One out of every 10 people report they have a penicillin allergy.
But the truth is, they probably don’t.
The mistake is based on outdated or inaccurate information.
To correct the problem, Kim Blumenthal, MD, an allergist in the Division of Rheumatology, Allergy and Immunology at Massachusetts General Hospital, created the Allergy Pathway App.
“A clinician can use a smartphone or iPad to ask their patients a few ‘yes’ or ‘no’ questions and then follow the protocol based on the answers to address a patient’s reported allergy to penicillin,” Dr. Blumenthal says. “It doesn’t take much time and can make a big difference to patients.”
Gathering thorough and accurate allergy history from patients can be time consuming, Dr. Blumenthal says. “Most clinicians were not taught to do more than simply check the patient record and if a drug allergy is listed, play it safe and prescribe an alternate drug.”
Downside to Penicillin Alternatives
The problem is the alternatives to penicillin can be more toxic, more expensive and less effective in certain circumstances. And so Dr. Blumenthal, in collaboration with Mass General’s Erica Shenoy, MD, PhD, assistant chief of Infection Control Unit and Aleena Banerji, MD, a national leader in the field of drug allergy, aimed to provide more effective treatment while saving time and money.
Dr. Blumenthal worked with a team that included members from the MGH Pharmacy and the Division of Infectious Diseases to create a new guideline that synthesized complex recommendations for penicillin allergies.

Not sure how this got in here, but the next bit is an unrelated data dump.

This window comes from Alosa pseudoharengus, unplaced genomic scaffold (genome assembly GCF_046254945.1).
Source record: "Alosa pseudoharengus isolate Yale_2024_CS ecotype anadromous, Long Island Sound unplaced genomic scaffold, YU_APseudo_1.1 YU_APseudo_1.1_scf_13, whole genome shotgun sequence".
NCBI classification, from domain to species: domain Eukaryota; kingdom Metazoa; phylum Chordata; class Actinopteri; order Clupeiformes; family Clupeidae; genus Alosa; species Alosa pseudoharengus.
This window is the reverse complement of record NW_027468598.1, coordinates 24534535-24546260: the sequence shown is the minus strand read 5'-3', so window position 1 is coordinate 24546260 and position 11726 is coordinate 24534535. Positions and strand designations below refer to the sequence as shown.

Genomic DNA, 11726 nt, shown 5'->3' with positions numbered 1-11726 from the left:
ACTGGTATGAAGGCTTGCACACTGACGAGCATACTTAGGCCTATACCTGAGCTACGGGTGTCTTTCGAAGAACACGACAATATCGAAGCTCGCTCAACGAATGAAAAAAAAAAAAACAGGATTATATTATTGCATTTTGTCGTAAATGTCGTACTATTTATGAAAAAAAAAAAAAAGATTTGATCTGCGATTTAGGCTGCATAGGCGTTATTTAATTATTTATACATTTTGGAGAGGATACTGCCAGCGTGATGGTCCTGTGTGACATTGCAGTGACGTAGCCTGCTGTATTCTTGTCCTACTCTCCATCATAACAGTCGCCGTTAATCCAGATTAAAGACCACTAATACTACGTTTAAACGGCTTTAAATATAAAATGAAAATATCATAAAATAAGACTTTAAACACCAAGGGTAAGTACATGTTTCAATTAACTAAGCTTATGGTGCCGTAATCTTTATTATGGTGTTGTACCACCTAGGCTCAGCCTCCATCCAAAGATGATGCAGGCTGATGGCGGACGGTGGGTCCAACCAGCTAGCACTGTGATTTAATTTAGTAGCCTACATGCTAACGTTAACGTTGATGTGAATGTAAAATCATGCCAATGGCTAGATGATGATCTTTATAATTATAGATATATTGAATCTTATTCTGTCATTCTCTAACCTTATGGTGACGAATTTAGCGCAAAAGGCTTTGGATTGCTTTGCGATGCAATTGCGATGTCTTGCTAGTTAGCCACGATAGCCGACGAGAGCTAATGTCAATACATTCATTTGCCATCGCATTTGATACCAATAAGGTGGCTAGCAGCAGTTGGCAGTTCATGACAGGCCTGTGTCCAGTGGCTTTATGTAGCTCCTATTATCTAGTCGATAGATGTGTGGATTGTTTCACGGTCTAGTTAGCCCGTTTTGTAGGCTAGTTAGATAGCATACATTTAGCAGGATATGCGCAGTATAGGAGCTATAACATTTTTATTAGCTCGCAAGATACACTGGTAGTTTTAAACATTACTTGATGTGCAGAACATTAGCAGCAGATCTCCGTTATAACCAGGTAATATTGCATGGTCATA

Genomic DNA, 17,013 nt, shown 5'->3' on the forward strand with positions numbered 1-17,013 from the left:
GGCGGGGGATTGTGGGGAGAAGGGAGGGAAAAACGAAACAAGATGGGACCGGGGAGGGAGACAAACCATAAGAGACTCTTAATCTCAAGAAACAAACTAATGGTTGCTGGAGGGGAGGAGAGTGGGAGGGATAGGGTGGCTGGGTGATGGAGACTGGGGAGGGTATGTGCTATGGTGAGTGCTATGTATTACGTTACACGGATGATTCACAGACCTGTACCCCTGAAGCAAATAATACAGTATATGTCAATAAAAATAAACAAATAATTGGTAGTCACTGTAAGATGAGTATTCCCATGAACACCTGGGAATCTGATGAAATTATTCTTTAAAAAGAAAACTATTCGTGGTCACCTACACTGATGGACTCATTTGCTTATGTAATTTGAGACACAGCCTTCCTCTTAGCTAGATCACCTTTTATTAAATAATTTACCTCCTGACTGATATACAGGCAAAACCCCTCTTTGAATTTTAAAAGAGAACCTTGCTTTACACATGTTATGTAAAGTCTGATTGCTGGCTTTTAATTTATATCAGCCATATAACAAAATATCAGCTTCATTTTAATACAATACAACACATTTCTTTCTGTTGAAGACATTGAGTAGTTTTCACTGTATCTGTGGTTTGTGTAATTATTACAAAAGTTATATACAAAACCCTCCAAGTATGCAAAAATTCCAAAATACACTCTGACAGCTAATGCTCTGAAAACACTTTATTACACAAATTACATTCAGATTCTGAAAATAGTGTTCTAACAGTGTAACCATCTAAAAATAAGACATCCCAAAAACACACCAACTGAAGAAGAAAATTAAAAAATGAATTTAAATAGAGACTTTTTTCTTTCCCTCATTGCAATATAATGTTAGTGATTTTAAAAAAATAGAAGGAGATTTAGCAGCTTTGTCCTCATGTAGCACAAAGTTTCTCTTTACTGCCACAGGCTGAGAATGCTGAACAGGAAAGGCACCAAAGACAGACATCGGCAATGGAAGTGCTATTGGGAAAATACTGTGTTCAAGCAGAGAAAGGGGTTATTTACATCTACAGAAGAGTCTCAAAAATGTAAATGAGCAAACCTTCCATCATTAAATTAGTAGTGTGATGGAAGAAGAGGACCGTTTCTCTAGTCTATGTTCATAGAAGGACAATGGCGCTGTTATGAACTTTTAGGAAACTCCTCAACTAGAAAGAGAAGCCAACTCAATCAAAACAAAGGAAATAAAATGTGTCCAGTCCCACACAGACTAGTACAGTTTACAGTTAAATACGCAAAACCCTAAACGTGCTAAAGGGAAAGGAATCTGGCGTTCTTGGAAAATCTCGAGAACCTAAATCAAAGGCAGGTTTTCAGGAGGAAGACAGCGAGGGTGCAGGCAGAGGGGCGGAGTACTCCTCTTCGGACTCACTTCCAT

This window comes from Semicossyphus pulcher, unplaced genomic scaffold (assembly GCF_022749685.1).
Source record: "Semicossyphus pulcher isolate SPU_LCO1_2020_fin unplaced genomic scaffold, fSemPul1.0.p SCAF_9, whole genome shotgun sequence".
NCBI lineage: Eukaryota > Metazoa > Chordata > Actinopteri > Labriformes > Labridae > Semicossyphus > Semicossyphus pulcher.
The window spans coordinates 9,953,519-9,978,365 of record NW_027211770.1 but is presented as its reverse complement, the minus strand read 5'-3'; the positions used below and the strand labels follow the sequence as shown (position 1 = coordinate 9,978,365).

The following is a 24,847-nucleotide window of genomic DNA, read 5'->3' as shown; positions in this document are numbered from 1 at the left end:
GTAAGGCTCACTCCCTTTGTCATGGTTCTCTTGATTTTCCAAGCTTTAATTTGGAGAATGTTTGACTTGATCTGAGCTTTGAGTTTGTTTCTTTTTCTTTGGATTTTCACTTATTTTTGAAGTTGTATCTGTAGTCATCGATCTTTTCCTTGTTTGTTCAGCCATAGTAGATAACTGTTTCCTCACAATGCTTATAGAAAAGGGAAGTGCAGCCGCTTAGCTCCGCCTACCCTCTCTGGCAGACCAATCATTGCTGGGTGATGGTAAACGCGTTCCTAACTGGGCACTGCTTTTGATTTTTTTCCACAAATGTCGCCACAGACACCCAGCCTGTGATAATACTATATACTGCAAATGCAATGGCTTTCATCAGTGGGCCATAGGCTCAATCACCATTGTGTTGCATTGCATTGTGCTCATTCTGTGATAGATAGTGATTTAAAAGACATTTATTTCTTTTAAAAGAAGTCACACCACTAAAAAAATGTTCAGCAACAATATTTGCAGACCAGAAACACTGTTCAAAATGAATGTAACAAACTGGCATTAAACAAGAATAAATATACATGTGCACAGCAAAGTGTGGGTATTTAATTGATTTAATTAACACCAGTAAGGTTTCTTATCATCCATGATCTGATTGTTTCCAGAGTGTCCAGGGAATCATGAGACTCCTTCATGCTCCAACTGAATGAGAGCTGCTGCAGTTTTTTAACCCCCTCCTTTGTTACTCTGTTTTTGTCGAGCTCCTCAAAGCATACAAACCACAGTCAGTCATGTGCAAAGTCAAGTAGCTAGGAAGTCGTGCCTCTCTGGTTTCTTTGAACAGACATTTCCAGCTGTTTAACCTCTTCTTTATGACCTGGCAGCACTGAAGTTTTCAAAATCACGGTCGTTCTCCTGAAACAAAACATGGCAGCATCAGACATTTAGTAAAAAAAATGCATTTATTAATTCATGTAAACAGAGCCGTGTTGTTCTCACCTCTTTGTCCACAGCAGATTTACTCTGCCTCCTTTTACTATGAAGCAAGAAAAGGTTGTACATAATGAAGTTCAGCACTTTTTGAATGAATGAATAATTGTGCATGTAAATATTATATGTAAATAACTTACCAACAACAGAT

Then she turned it into an app.
“Most clinicians at Mass General are aware of the guideline and the overwhelming statistics about penicillin allergy, but we weren’t linking that knowledge with recommendations,” Dr. Blumenthal says. “I wanted to find a way to make taking the next step easy and helpful.”
An Easy App
Seed funding from the Partners HealthCare and programming by Brett MacAulay, web manager, helped create the new tool.
Clinicians across Mass General and other Partners hospitals will soon use their smart phones to get to the guidelines Dr. Blumenthal and her colleagues developed, which were adopted by Mass General in 2013. Based on the answers to the simple list of questions, the clinician may choose give the patient a “challenge dose” to test his or her reaction, or give a skin test.
“Not only do we believe the knowledge this app provides can improve treatment for 1,000-2,000 patients throughout the hospital with penicillin allergy, but the cost savings could be in the hundreds of thousands of dollars,” says Dr. Blumenthal, who was recently named quality and safety officer for allergy at Mass General’s Edward P. Lawrence Center for Quality and Safety.
The next step is to expand this app beyond penicillin to other drug allergies, including cephalosporins, ibuprofen and sulfa drugs.
Accurate Data Improves Outcomes
Twenty percent of all patients have at least one medication allergy in their records, Dr. Blumenthal says. The majority of the reaction details are “unknown” or “rash,” neither of which are particularly informative for a provider prescribing in the future.
“An investment in this app will allow us to expand the program and ensure every individual gets the most effective treatments based on accurate allergy information,” she adds.
To learn more about how you can support projects like the Allergy Pathway App, please contact us.